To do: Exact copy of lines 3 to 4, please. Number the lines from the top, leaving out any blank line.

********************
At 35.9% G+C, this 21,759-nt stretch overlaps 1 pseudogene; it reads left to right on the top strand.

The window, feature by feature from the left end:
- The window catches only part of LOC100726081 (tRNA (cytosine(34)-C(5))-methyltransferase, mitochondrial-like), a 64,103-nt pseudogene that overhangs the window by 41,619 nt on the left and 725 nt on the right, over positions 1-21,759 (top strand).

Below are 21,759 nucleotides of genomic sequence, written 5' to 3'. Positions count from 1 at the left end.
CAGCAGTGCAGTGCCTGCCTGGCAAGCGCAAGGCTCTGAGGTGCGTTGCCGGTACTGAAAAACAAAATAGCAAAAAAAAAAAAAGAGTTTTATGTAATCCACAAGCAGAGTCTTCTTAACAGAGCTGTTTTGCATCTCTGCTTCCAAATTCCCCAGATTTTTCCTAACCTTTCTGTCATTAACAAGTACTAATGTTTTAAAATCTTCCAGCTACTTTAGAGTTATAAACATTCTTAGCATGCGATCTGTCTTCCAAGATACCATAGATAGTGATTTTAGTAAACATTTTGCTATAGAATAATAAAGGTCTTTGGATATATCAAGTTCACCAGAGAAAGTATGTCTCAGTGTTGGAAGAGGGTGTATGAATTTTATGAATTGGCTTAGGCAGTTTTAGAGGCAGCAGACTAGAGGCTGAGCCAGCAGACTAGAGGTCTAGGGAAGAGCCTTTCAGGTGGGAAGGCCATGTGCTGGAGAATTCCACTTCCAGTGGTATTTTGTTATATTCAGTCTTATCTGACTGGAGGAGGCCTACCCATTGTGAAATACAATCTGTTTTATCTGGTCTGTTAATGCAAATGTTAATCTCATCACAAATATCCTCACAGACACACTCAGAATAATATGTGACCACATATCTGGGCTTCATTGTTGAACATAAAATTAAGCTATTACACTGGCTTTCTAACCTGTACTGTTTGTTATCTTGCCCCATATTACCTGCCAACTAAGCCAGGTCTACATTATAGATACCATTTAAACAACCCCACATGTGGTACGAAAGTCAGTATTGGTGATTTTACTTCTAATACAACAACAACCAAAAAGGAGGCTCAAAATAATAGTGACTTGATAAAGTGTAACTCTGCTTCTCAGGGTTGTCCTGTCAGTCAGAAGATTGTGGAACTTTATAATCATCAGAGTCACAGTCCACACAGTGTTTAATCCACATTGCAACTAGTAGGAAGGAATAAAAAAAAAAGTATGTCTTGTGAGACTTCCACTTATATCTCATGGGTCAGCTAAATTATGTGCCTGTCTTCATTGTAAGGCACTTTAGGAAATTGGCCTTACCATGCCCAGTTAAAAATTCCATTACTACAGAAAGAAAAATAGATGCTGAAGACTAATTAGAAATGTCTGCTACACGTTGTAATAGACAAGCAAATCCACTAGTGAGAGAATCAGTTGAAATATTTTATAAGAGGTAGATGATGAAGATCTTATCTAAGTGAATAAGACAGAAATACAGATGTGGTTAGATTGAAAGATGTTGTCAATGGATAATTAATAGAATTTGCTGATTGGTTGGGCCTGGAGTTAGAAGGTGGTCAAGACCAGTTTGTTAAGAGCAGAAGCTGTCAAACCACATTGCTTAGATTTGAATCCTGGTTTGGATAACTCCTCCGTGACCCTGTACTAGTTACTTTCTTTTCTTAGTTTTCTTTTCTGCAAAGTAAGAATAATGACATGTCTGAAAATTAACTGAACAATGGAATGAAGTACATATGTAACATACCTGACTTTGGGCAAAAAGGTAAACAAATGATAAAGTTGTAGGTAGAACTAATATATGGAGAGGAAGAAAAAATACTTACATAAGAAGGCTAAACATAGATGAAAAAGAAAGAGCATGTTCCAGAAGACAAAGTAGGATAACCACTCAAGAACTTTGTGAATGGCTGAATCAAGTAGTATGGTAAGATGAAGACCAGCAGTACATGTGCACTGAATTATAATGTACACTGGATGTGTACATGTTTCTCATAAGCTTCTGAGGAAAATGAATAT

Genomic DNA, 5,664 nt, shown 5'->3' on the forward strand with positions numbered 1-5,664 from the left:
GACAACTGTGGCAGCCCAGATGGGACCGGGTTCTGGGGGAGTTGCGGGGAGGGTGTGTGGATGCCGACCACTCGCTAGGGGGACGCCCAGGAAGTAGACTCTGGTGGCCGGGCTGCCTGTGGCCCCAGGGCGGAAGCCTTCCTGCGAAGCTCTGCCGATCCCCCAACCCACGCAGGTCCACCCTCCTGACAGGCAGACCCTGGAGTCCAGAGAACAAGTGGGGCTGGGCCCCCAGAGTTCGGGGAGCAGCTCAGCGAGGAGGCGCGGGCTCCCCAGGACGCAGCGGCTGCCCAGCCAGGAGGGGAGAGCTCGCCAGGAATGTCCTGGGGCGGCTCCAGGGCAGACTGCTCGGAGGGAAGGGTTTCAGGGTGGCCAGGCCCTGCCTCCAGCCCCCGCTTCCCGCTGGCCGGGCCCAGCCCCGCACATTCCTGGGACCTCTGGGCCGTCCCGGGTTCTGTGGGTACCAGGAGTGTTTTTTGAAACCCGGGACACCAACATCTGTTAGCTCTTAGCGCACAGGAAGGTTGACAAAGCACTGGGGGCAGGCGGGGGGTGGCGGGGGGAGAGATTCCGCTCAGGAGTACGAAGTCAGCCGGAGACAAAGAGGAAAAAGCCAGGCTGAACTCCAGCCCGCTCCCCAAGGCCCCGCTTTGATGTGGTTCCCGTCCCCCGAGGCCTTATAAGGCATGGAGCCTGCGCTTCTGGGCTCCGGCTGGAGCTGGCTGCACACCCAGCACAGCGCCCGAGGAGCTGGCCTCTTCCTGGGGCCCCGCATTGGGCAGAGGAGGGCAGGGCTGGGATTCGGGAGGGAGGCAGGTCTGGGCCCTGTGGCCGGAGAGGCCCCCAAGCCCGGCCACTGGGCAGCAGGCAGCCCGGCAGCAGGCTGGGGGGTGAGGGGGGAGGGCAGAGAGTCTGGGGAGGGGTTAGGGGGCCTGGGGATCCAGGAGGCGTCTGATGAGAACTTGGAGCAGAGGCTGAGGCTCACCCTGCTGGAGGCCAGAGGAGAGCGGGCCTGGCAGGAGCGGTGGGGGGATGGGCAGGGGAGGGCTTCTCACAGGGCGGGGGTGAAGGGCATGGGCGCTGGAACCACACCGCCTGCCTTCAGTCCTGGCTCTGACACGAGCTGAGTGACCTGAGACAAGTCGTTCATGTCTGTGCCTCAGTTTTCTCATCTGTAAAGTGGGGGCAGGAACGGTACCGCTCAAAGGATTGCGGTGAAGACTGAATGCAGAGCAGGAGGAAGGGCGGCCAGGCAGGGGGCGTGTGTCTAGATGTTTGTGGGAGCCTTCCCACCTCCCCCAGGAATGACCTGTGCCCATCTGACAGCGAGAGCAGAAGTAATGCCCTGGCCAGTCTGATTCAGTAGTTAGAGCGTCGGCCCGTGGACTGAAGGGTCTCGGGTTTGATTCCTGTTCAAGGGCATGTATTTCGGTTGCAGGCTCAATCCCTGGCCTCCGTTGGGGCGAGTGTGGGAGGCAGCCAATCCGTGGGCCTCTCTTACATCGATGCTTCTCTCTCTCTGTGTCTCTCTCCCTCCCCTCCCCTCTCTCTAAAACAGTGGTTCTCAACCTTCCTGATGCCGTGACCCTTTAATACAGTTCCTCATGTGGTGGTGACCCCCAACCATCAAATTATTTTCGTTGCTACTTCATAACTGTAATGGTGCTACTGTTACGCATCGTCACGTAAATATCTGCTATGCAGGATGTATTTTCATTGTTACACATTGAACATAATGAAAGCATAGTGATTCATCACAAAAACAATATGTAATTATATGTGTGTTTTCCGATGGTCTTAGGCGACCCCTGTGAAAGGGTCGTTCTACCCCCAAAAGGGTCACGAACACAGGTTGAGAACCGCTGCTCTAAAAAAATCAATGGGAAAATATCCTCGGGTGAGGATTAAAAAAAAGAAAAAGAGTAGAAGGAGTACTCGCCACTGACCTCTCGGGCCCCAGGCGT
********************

- The window catches only part of LOC100726081 (tRNA (cytosine(34)-C(5))-methyltransferase, mitochondrial-like), a 64,103-nt pseudogene that overhangs the window by 41,619 nt on the left and 725 nt on the right, over positions 1-21,759 (top strand).

Below are 21,759 nucleotides of genomic sequence, written 5' to 3'. Positions count from 1 at the left end.